RSF - The Off Road Cycling Club

The Adventure Starts Here

1987

My biggest fear is that when I die my wife will sell my bikes for what I told her they cost! - Unknown

 

All content in the journals is copyright either of the RSF or the author or indeed both. It's use without permission will result in a stiff memo. If you would like to use an article or images please contact the general secretary in the first instance

1987 Jan-Feb Vol 32 No.1

We were now on a very rough track, dipping and climbing southwards, and much care had to be taken. After encountering another gate, I turned to find Alan being pursued along the track by a posse of lamb chops on the hoof, probablj' thinking that he had come to feed them. I imagined the headlines—“Cyclist eaten by sheep on Lismore”—would this be cannabalism I wondered, it would not be the other way round! We survived, and the last gate was at Loch Fiart. When shortly afterwards we came to a deserted farmhouse, the track stopped and we were riding on soft grassland to arrive finally at the southernmost tip of the island off which is perched a lighthouse. 

1987 March-April Vol 32 No.2

We had travelled the Affric River from its source and now it took us past the Dog and the Badger Falls, on one of the more pleasant tarmac rides of my life, down to Cannich and its indispensable general store. We were winding down, was it all over? No! From Cannich, bearing north east, on the east bank of the River Glass, many miles of quiet, oh! so satis fying riverside travel took us towards Inverness. En route, during a river bank, feet-dangling, flask-emptying tea stop conversation with an old, Scot tish fly fisherman we were told that “Here is Scotland”, not in Edinburgh or wherever

1987 May-June Vol 32 No.3

We stood on the far bank, pulling ice off our clothes. Our trousers were solid, but for creases at our knees. Now we felt the cold. Setting off, we found that our wheels wouldn’t turn. Pushing the cycles, we continued to wards the ruin by the Geldie Burn, our shelter for the night. Ben unloaded our cycles as I climbed up onto rafters looking for a clean sleeping place. Only the far end of the building still has floor boards, so I climbed over to the remaining floor, Ben passed up the panniers as I stacked them. He joined me as I attempted to unpack. The zips were frozen, as were the cords. Using matches we opened one pocket with candles in....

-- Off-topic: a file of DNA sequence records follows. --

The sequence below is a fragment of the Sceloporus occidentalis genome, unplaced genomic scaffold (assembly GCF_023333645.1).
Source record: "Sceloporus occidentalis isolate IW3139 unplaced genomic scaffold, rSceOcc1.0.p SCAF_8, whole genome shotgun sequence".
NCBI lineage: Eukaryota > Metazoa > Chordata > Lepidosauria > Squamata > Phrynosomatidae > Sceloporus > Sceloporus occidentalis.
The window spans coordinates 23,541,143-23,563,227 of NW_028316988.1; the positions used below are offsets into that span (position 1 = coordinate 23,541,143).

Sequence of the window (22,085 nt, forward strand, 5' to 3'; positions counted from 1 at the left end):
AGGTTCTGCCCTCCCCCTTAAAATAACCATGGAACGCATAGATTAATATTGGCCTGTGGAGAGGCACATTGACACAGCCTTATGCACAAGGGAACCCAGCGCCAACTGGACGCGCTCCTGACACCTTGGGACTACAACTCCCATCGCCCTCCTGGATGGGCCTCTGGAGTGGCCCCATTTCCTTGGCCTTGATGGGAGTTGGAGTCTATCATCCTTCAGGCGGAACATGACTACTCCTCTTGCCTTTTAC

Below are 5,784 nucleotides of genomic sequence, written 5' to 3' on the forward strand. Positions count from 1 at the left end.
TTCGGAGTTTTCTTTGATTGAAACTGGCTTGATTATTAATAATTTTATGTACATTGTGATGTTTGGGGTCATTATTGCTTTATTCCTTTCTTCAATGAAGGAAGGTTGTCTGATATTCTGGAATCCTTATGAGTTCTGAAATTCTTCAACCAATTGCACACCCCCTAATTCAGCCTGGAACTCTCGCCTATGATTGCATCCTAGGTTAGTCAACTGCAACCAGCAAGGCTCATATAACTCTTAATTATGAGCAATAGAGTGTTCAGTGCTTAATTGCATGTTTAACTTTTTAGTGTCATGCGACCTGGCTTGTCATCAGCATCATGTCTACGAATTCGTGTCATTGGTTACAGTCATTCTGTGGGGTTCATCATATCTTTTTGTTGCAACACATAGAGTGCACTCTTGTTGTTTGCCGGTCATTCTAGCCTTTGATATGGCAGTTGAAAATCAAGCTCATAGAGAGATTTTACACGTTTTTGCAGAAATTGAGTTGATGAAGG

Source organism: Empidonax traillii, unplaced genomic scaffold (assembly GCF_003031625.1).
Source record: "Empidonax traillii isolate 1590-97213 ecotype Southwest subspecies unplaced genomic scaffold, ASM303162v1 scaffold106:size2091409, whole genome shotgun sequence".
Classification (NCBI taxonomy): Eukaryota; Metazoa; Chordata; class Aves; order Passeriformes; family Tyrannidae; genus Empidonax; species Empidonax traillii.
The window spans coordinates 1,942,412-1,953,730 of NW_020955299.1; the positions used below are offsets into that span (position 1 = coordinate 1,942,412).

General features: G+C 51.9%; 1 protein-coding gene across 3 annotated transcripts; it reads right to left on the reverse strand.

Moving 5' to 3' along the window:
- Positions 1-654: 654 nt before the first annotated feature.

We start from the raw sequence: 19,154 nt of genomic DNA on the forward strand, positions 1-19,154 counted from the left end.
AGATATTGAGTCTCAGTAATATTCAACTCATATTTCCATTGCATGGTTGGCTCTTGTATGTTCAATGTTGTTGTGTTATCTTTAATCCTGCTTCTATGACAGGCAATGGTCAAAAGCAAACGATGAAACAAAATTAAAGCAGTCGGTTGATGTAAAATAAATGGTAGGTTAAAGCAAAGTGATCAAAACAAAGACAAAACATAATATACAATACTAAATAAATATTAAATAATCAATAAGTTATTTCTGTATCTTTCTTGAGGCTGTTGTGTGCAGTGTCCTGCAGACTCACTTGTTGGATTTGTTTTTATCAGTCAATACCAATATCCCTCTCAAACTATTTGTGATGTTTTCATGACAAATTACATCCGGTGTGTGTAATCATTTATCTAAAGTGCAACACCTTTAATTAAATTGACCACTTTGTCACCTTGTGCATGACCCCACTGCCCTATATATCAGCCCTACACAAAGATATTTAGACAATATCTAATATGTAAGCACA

1987 July-Aug Vol 32 No.4

“Beware of the Bull” alerted us to a huge black lump with one horn lying on the track 50 yards away, so it was over the fence to a higher field, and only when passing the black lump did we discover “him” to be a cow, but bully was only a few yards away with his lady friends. This gave us more speed to ascend to the high spot on the Kerry Ridge. A lovely green track along here took us through other gates to two humps and a short ditch. The view from here included the Arrans and Cader Idris, such was the clarity of the day. And so on downhill to the Cider House on the main road

1987 July-Aug Vol 32 No.5

On the way home from Rhum, McNasty decreed that the Devil's Staircase would be more interesting than the Ballachulish/ Glencoe tarmac. Motorbikes on the Scot tish Six day Trial had just wrecked the zig-zags by cutting across them in a direct line, hellbent on speed and never mind the erosion. But they couldn’t spoil the superb views which make this over-popular track so worthwhile. Dusk caught us floundering in the Rannoch bogs so that the Black Hole of Ba seemed a cosy haven indeed. Our smiles ot greeting grew ever more- fixed as we met no less than twenty-one West Highland Way walker within the first hour of setting out next morning

1987 July-Aug Vol 32 No.6 (Index)

Yes, we did find a few hills in Denmark, but a viewing point near Hanning, 64ft. above sea-level, emphasised the overall flat nature of this Scandinavian collection of islands of which we visited five. In keeping with the commonly accepted though quite erroneous idea that flat country' makes for cycling, it seemed all the Danes cycle not pucka fightweights, but practical daily hacks with flat bars and back-pedalling brakes. Consequently the motor traffic appeared more aware of cycling behaviour than in Britain, and behaved in a civilised way, the laws enforcing this, especially when turning left. (They ride and drive on the right.) To be fair, there are fewer cars and many miles of cycle-ways, mostly tracks we would regard as easy rough-stuff

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